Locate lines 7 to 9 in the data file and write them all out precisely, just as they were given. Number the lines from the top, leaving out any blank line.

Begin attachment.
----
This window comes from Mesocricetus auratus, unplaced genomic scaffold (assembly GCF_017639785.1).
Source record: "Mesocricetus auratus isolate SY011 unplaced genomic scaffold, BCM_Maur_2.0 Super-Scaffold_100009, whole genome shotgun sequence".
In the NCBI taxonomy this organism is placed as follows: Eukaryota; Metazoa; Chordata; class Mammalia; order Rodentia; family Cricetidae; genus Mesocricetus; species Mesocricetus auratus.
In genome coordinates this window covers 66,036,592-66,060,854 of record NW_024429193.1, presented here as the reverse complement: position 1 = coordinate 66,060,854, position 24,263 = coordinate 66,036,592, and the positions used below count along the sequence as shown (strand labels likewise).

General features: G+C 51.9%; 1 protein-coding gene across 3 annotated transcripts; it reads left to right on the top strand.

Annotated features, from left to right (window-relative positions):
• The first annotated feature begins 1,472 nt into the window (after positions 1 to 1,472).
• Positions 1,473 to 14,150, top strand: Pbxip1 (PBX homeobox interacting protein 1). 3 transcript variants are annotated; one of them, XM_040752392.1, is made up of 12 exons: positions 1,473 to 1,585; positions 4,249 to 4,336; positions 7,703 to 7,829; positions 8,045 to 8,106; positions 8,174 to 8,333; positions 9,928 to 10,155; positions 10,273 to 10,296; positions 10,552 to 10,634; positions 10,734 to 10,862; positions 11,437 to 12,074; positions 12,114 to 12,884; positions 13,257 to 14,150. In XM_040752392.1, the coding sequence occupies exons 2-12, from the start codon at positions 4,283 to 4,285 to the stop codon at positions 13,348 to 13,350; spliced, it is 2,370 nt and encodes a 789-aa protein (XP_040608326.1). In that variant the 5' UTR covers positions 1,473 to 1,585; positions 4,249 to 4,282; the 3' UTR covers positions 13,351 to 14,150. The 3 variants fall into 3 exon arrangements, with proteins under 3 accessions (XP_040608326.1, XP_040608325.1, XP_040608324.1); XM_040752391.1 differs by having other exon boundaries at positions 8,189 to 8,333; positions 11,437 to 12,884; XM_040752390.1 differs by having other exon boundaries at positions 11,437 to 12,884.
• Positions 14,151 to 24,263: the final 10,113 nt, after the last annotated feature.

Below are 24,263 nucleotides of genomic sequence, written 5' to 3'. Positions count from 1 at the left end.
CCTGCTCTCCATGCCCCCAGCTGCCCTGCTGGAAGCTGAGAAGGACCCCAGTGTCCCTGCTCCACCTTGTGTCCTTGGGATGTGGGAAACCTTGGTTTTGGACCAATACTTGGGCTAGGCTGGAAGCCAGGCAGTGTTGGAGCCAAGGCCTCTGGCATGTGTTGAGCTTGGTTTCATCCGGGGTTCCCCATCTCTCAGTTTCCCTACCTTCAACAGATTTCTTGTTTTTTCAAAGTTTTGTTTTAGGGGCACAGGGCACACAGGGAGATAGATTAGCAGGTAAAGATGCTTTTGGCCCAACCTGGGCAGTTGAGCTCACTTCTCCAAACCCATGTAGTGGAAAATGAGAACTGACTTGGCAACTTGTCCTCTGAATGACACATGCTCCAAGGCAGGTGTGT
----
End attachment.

• The first annotated feature begins 1,472 nt into the window (after positions 1 to 1,472).
• Positions 1,473 to 14,150, top strand: Pbxip1 (PBX homeobox interacting protein 1). 3 transcript variants are annotated; one of them, XM_040752392.1, is made up of 12 exons: positions 1,473 to 1,585; positions 4,249 to 4,336; positions 7,703 to 7,829; positions 8,045 to 8,106; positions 8,174 to 8,333; positions 9,928 to 10,155; positions 10,273 to 10,296; positions 10,552 to 10,634; positions 10,734 to 10,862; positions 11,437 to 12,074; positions 12,114 to 12,884; positions 13,257 to 14,150. In XM_040752392.1, the coding sequence occupies exons 2-12, from the start codon at positions 4,283 to 4,285 to the stop codon at positions 13,348 to 13,350; spliced, it is 2,370 nt and encodes a 789-aa protein (XP_040608326.1). In that variant the 5' UTR covers positions 1,473 to 1,585; positions 4,249 to 4,282; the 3' UTR covers positions 13,351 to 14,150. The 3 variants fall into 3 exon arrangements, with proteins under 3 accessions (XP_040608326.1, XP_040608325.1, XP_040608324.1); XM_040752391.1 differs by having other exon boundaries at positions 8,189 to 8,333; positions 11,437 to 12,884; XM_040752390.1 differs by having other exon boundaries at positions 11,437 to 12,884.
• Positions 14,151 to 24,263: the final 10,113 nt, after the last annotated feature.